Some of Hercules / Heracles' other lovers
Princess of Oechalia. Her father said the one who could beat him and his sons in an archery contest would win Iole's hand in marriage. Herc won, but the king broke his promise
Herc's charioteer. Helped with one of the demigod's 12 labors, particularly the battle against the Hydra or the Lernaean Hydra
Herc's arms bearer. Said to be beautiful and charming. Was kidnapped by nymphs and never reunited with the demigod
When Herc put it on, the toxic blood on the shirt burned him. He couldn't remove it. Eventually, he threw himself on a funeral pyre.
One version says that the fire burned away the mortality in him while another says that, upon his death, the gods made him immortal. Either way, he became a god.
She's Herc's fourth and last wife. She's the goddess of eternal youth and the cupbearer to the gods in Mount Olympus (the dwelling place of the gods in Greek Mythology).
She served them nectar and ambrosia until Hercules married her. They had 2 children together.
3 Costumes, so many different possibilities
With one Halloween costume, you can be any character you want from Greek Mythology.
Men could be heroes, gods, kings, princes, and demigods while women could be warriors, goddesses, queens, and princesses. For instance, with a Greek warrior costume, you could choose to be the heroic fighter Achilles or the war god Ares.
You can just get the appropriate props and accessories to complete your look. For example, warriors could get swords and shields while kings and queens could get crowns and scepters.
Let's take a look at some of the other couples from Greek Mythology that you and your lover could choose to dress up as for Halloween:
Odysseus and Penelope
Odysseus (his Latin or Roman name was Ulysses) was the king of Ithaca. He's a Greek hero who was most well-known for his cunning.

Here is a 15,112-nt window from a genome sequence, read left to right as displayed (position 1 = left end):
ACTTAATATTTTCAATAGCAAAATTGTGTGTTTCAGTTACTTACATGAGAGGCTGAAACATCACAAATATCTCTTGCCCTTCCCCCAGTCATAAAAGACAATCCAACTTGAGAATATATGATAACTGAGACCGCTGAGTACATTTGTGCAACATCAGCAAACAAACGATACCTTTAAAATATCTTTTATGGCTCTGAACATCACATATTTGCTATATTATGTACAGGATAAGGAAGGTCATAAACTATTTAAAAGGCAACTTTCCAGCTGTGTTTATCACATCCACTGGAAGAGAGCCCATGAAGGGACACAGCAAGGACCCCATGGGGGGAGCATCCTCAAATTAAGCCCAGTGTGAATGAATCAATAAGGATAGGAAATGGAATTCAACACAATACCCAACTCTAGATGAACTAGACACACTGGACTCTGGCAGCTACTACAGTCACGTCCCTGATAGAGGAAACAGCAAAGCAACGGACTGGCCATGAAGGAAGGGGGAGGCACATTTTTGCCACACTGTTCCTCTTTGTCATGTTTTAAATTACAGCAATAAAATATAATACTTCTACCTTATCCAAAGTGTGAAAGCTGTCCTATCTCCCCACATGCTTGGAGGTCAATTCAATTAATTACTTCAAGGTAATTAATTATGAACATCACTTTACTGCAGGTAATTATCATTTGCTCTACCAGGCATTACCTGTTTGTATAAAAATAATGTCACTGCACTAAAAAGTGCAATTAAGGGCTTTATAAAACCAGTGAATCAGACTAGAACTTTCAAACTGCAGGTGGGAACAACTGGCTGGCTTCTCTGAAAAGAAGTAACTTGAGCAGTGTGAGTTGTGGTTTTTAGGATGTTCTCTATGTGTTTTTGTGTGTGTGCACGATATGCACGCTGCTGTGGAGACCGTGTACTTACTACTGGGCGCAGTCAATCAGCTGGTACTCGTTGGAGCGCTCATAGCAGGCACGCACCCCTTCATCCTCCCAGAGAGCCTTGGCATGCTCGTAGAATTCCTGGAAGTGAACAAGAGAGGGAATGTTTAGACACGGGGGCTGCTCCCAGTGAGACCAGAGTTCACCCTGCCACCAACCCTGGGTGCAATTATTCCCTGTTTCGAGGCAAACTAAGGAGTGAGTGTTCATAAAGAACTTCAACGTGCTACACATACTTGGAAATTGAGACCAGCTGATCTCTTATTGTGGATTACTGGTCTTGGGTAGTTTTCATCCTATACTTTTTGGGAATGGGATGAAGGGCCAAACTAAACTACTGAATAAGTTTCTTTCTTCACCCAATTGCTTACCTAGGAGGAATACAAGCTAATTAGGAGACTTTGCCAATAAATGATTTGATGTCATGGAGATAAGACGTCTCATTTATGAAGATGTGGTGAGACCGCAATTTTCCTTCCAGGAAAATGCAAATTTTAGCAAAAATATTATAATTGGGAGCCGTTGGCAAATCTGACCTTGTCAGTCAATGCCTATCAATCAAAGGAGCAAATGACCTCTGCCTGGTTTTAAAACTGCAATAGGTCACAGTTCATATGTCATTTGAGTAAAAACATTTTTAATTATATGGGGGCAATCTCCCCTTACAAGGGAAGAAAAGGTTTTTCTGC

He took part in the Trojan War, but, the truth was that he didn't really want to fight because he heard a prophecy saying that if he left his home, it would take him years before he could go back.
So he pretended to be crazy (insane or a lunatic) when the Greeks came to get him to join the war. Unfortunately for him, they were able to expose his trick and so he had no choice but to leave his family.
Odysseus did a lot of things to help the Greeks win the war against the Trojans. One of these is coming up with the Trojan Horse, which eventually allowed the Greeks to win and end the war that had already lasted for 10 long years.
After the Trojan War, Odysseus was finally allowed to go home. Unfortunately, it took 10 years before he arrived back in Ithaca. He had many adventures along the way (detailed in Homer's the Odyssey).
Penelope was Odysseus' wife. She was most well-known for being intelligent and faithful to her husband. While her husband was away, she took care of their land and their son, Telemachus.
However, she was forced to remarry because Odysseus had been gone for so long that people thought he was surely dead already. Thanks to her smart and cunning, she was able to delay this unwanted second marriage.
She told her suitors that she would choose one of them only after she finished weaving a burial shroud for Laertes, Odyssues' father and her father-in-law.
Each night, she would undo part of what she'd already woven, so the shroud would never be finished. Unfortunately, her trick was eventually discovered and she was forced to finish the shroud.
Again, her suitors insisted that she pick one of them, so she said she would marry whoever could string her husband's bow and shoot an arrow through 12 ax heads.
By this time, Odysseus had finally returned to Ithaca though he's currently in disguise. He joined the contest and he was the only one who was able to do what Penelope wanted. At the end of the contest, he killed all the suitors and finally revealed himself to his wife.
At first, Penelope couldn't believe that her husband had really returned. But, after Odysseus told her something that only the 2 of them should know, she finally believed him and the 2 were reunited at long last and were free to get their happily ever after.